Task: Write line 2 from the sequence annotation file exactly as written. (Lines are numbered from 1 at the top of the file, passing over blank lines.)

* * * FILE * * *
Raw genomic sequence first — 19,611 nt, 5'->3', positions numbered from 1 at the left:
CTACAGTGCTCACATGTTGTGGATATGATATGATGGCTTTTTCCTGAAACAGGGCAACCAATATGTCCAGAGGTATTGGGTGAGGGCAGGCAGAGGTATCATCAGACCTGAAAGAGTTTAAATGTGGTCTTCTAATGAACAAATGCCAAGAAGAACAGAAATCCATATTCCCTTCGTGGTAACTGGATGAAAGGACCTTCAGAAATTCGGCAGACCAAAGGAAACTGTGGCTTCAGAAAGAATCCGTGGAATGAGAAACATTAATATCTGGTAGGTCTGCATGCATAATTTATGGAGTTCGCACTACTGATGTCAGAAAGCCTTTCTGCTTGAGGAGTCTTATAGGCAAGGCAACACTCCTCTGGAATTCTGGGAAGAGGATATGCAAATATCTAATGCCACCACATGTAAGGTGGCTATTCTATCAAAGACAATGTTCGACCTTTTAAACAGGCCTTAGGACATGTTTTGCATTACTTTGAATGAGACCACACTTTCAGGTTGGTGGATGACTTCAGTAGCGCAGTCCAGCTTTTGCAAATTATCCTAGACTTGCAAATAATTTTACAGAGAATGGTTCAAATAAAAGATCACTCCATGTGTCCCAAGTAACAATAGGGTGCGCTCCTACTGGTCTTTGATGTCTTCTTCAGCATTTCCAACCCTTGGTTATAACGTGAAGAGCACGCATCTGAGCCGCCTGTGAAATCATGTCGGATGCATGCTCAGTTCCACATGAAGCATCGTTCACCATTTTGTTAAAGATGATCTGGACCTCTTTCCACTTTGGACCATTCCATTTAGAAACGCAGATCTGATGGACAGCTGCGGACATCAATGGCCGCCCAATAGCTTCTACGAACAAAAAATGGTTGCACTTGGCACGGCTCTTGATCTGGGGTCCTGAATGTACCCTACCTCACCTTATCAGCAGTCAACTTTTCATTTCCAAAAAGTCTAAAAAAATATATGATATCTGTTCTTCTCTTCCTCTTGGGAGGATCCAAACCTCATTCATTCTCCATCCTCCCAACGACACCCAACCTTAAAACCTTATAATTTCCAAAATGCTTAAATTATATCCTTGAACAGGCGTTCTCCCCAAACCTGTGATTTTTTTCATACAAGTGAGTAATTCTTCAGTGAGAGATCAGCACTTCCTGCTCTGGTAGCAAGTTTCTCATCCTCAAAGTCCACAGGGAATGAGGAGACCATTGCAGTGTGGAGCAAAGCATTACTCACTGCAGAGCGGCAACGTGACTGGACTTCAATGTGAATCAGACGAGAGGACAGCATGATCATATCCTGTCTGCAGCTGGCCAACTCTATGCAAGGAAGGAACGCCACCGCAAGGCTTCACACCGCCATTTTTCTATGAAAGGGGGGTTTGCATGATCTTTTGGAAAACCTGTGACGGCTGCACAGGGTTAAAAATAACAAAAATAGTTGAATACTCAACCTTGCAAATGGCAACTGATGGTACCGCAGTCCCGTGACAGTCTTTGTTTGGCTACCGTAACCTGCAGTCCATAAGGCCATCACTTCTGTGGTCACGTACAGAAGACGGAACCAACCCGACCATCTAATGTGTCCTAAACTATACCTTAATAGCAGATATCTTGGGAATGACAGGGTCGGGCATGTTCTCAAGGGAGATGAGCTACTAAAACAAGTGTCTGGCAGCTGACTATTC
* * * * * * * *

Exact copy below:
CTACAGTGCTCACATGTTGTGGATATGATATGATGGCTTTTTCCTGAAACAGGGCAACCAATATGTCCAGAGGTATTGGGTGAGGGCAGGCAGAGGTATCATCAGACCTGAAAGAGTTTAAATGTGGTCTTCTAATGAACAAATGCCAAGAAGAACAGAAATCCATATTCCCTTCGTGGTAACTGGATGAAAGGACCTTCAGAAATTCGGCAGACCAAAGGAAACTGTGGCTTCAGAAAGAATCCGTGGAATGAGAAACATTAATATCTGGTAGGTCTGCATGCATAATTTATGGAGTTCGCACTACTGATGTCAGAAAGCCTTTCTGCTTGAGGAGTCTTATAGGCAAGGCAACACTCCTCTGGAATTCTGGGAAGAGGATATGCAAATATCTAATGCCACCACATGTAAGGTGGCTATTCTATCAAAGACAATGTTCGACCTTTTAAACAGGCCTTAGGACATGTTTTGCATTACTTTGAATGAGACCACACTTTCAGGTTGGTGGATGACTTCAGTAGCGCAGTCCAGCTTTTGCAAATTATCCTAGACTTGCAAATAATTTTACAGAGAATGGTTCAAATAAAAGATCACTCCATGTGTCCCAAGTAACAATAGGGTGCGCTCCTACTGGTCTTTGATGTCTTCTTCAGCATTTCCAACCCTTGGTTATAACGTGAAGAGCACGCATCTGAGCCGCCTGTGAAATCATGTCGGATGCATGCTCAGTTCCACATGAAGCATCGTTCACCATTTTGTTAAAGATGATCTGGACCTCTTTCCACTTTGGACCATTCCATTTAGAAACGCAGATCTGATGGACAGCTGCGGACATCAATGGCCGCCCAATAGCTTCTACGAACAAAAAATGGTTGCACTTGGCACGGCTCTTGATCTGGGGTCCTGAATGTACCCTACCTCACCTTATCAGCAGTCAACTTTTCATTTCCAAAAAGTCTAAAAAAATATATGATATCTGTTCTTCTCTTCCTCTTGGGAGGATCCAAACCTCATTCATTCTCCATCCTCCCAACGACACCCAACCTTAAAACCTTATAATTTCCAAAATGCTTAAATTATATCCTTGAACAGGCGTTCTCCCCAAACCTGTGATTTTTTTCATACAAGTGAGTAATTCTTCAGTGAGAGATCAGCACTTCCTGCTCTGGTAGCAAGTTTCTCATCCTCAAAGTCCACAGGGAATGAGGAGACCATTGCAGTGTGGAGCAAAGCATTACTCACTGCAGAGCGGCAACGTGACTGGACTTCAATGTGAATCAGACGAGAGGACAGCATGATCATATCCTGTCTGCAGCTGGCCAACTCTATGCAAGGAAGGAACGCCACCGCAAGGCTTCACACCGCCATTTTTCTATGAAAGGGGGGTTTGCATGATCTTTTGGAAAACCTGTGACGGCTGCACAGGGTTAAAAATAACAAAAATAGTTGAATACTCAACCTTGCAAATGGCAACTGATGGTACCGCAGTCCCGTGACAGTCTTTGTTTGGCTACCGTAACCTGCAGTCCATAAGGCCATCACTTCTGTGGTCACGTACAGAAGACGGAACCAACCCGACCATCTAATGTGTCCTAAACTATACCTTAATAGCAGATATCTTGGGAATGACAGGGTCGGGCATGTTCTCAAGGGAGATGAGCTACTAAAACAAGTGTCTGGCAGCTGACTATTC